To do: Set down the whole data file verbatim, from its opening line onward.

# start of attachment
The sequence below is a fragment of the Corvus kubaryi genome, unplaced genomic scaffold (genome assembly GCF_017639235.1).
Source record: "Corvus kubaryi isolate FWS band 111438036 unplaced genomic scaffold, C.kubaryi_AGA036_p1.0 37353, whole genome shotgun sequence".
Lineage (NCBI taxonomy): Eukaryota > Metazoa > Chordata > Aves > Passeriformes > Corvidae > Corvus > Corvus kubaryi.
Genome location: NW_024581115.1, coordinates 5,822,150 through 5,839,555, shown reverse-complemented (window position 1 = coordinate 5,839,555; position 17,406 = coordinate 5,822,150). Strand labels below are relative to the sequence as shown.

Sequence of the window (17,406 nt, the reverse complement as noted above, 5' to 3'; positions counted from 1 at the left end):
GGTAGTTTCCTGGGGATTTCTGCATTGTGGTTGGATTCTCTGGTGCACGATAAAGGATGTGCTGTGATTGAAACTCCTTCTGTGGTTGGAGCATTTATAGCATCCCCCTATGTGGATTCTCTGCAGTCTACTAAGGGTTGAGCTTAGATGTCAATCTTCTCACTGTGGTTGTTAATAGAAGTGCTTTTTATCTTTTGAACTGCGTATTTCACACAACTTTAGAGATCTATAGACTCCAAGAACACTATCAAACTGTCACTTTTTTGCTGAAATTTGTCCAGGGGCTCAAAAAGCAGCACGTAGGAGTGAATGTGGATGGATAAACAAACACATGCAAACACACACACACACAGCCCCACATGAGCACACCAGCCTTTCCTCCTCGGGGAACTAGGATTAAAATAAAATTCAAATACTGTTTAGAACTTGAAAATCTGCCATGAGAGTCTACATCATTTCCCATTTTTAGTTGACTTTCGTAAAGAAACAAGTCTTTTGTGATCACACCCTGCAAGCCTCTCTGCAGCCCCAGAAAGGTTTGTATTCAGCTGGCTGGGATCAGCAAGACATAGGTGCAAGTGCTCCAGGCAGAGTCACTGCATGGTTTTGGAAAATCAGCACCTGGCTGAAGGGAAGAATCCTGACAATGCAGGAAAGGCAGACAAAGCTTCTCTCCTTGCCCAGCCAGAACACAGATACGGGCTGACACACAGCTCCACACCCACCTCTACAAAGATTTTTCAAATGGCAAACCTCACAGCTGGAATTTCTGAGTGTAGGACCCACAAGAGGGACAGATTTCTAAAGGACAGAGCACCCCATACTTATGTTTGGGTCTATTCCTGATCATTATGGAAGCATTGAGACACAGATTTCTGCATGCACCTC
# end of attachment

The sequence below is a fragment of the Corvus kubaryi genome, unplaced genomic scaffold (genome assembly GCF_017639235.1).
Source record: "Corvus kubaryi isolate FWS band 111438036 unplaced genomic scaffold, C.kubaryi_AGA036_p1.0 37353, whole genome shotgun sequence".
Lineage (NCBI taxonomy): Eukaryota > Metazoa > Chordata > Aves > Passeriformes > Corvidae > Corvus > Corvus kubaryi.
Genome location: NW_024581115.1, coordinates 5,822,150 through 5,839,555, shown reverse-complemented (window position 1 = coordinate 5,839,555; position 17,406 = coordinate 5,822,150). Strand labels below are relative to the sequence as shown.

Sequence of the window (17,406 nt, the reverse complement as noted above, 5' to 3'; positions counted from 1 at the left end):
GGTAGTTTCCTGGGGATTTCTGCATTGTGGTTGGATTCTCTGGTGCACGATAAAGGATGTGCTGTGATTGAAACTCCTTCTGTGGTTGGAGCATTTATAGCATCCCCCTATGTGGATTCTCTGCAGTCTACTAAGGGTTGAGCTTAGATGTCAATCTTCTCACTGTGGTTGTTAATAGAAGTGCTTTTTATCTTTTGAACTGCGTATTTCACACAACTTTAGAGATCTATAGACTCCAAGAACACTATCAAACTGTCACTTTTTTGCTGAAATTTGTCCAGGGGCTCAAAAAGCAGCACGTAGGAGTGAATGTGGATGGATAAACAAACACATGCAAACACACACACACACAGCCCCACATGAGCACACCAGCCTTTCCTCCTCGGGGAACTAGGATTAAAATAAAATTCAAATACTGTTTAGAACTTGAAAATCTGCCATGAGAGTCTACATCATTTCCCATTTTTAGTTGACTTTCGTAAAGAAACAAGTCTTTTGTGATCACACCCTGCAAGCCTCTCTGCAGCCCCAGAAAGGTTTGTATTCAGCTGGCTGGGATCAGCAAGACATAGGTGCAAGTGCTCCAGGCAGAGTCACTGCATGGTTTTGGAAAATCAGCACCTGGCTGAAGGGAAGAATCCTGACAATGCAGGAAAGGCAGACAAAGCTTCTCTCCTTGCCCAGCCAGAACACAGATACGGGCTGACACACAGCTCCACACCCACCTCTACAAAGATTTTTCAAATGGCAAACCTCACAGCTGGAATTTCTGAGTGTAGGACCCACAAGAGGGACAGATTTCTAAAGGACAGAGCACCCCATACTTATGTTTGGGTCTATTCCTGATCATTATGGAAGCATTGAGACACAGATTTCTGCATGCACCTC